VoIP Delivered Behavior Therapy for Tourette Syndrome
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|ClinicalTrials.gov Identifier: NCT02247206|
Recruitment Status : Completed
First Posted : September 23, 2014
Last Update Posted : September 23, 2014
|Condition or disease||Intervention/treatment||Phase|
|Tourette Syndrome Chronic Tic Disorder||Behavioral: Behavior Therapy for Tics (CBIT)||Phase 2|
A Comprehensive Behavioral Intervention for Tics (CBIT) is an emerging treatment for children with Tourette Syndrome (TS) and has been shown to be efficacious in separate randomized trials with children and adults; however, many families of children with TS are prevented from accessing it due to limited availability of adequately trained treatment providers. Recent research has shown that videoconference-delivered CBIT is as effective as face to face delivery, and that both modalities are efficacious. Despite its effectiveness, traditional videoconferencing has limitations including lack of portability, ease of access, the need for third party clinics, and cost. A newer, more convenient alternative to increase access is the use of Voice over Internet Protocol (VoIP) transmission, allowing for the direct delivery of CBIT to patients' homes.
Therefore the objective of this study (the final phase of a three-phase project) is to establish the preliminary efficacy of VoIP-modified CBIT for reducing tics in children with TS relative to a waitlist-control. Twenty children (ages 9-17) with TS or Chronic Tic Disorder as a primary diagnosis will be recruited for a randomized, observer-blind, waitlist controlled trial of VoIP-delivered CBIT. Participants will be randomly assigned to 8 weekly sessions of CBIT-VoIP over a 10-week acute treatment period, or waitlist control condition. As an exploratory aim, the current study will investigate potential correlates of treatment outcome, including home computer equipment available (i.e., web camera type, microphone type, internet upload speed, and type of internet connection), prior computer experience, and comfort with study computer equipment.
|Study Type :||Interventional (Clinical Trial)|
|Actual Enrollment :||20 participants|
|Intervention Model:||Parallel Assignment|
|Masking:||Single (Outcomes Assessor)|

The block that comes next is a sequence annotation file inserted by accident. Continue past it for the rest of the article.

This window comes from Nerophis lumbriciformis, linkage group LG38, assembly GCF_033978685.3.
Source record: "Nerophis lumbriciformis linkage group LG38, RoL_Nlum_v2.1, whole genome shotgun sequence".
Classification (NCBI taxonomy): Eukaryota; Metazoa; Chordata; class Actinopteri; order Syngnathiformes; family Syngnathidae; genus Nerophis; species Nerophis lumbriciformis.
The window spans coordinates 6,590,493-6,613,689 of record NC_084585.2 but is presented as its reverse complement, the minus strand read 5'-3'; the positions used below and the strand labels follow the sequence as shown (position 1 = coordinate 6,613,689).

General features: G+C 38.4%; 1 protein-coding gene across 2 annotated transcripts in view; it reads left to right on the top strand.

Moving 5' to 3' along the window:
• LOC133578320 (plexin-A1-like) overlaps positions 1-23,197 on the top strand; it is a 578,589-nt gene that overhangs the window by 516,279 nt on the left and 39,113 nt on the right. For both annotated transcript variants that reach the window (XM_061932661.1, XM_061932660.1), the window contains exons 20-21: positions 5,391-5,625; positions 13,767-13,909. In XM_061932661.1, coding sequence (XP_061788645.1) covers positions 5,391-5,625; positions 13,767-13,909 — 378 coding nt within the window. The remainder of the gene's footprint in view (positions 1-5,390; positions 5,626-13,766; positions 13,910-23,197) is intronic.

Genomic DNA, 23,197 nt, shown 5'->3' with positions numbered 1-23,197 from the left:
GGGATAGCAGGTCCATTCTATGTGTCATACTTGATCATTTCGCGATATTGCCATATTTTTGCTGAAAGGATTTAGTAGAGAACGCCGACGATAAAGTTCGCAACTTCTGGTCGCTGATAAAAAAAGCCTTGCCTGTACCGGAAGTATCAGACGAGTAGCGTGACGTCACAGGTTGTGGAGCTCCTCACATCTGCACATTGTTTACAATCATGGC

|Official Title:||Voice Over Internet Protocol Delivered Behavior Therapy for Tourette Syndrome|
|Study Start Date :||December 2012|
|Actual Primary Completion Date :||September 2013|
|Actual Study Completion Date :||November 2013|
Experimental: Behavior Therapy for Tics (CBIT)
The child 1) learns to become more aware of any sensations, or urges that may trigger tics, and 2) learn some other behavior (competing response) to do every time he/she feels the urge to tic. The child's parent is trained to provide prompts and praise for use of the competing response. The parent and family also receive psychoeducation about tics, and learn ways to reduce the impact of environmental stimuli on tic severity. The child learns relaxation techniques to reduce stress and make it easier for him/her to resist his or her tics. Prior to treatment sessions, the parent and child spend about 10 minutes discussing with the therapist any problematic issues he/she is having. At the end of treatment sessions the child is assigned some tasks to practice prior to the next session.
Behavioral: Behavior Therapy for Tics (CBIT)
CBIT is an 8-session 10-week behavioral treatment for chronic tic disorders, including Tourette Syndrome. The first two sessions are 90 minutes, with subsequent sessions lasting 60 minutes. The treatment consists of Habit Reversal Training (awareness training, competing response training, and social support), and function-based assessment to reduce the impact of environmental or other stimuli on tic severity. The treatment also consists of relaxation techniques to reduce tic-related stress and tension, and behavioral rewards to motivate treatment compliance.
No Intervention: Waitlist-control Group
Participants in the waitlist-control group, do not receive behavior therapy for tics or any other treatment during the 10-week acute treatment period. Instead they child are placed on a waitlist to receive videoconference-delivered treatment following the end of the study period.
- Change from baseline in Yale Global Tic Severity Scale (YGTSS) total tic severity scores at 10 weeks [ Time Frame: Baseline, 10-week (post-treatment) ]The YGTSS is a clinician-rated tic severity measure, featuring a total severity score, with a rating from 0 to 50, and independent subtotals for motor and vocal tics each with ratings from 0 to 25. It also features a tic-related 0-50 point impairment scale.
- Change from baseline on the Clinical Global Impressions-Severity scale at 10 weeks [ Time Frame: Baseline, 10-week (post-treatment) ]The CGI-S is a clinician-rated measure of patient global impairment.
- Treatment response rate using the Clinical Global Impressions-Improvement scale at 10 weeks [ Time Frame: 10-week (post-treatment) ]The CGI-I is a rating of patient improvement compared to baseline. Scores of Much (2) or Very Much (1) Improved indicate positive treatment response in this study.
To learn more about this study, you or your doctor may contact the study research staff using the contact information provided by the sponsor.
Please refer to this study by its ClinicalTrials.gov identifier (NCT number): NCT02247206
|United States, Wisconsin|
|University of Wisconsin-Milwaukee Psychology Department|
|Milwaukee, Wisconsin, United States, 53211|
|Principal Investigator:||Emily J Ricketts, PhD||University of Wisconsin, Milwaukee|
|Study Director:||Douglas W Woods, PhD||Texas A&M University|
|Study Chair:||Michael B Himle, PhD||University of Utah|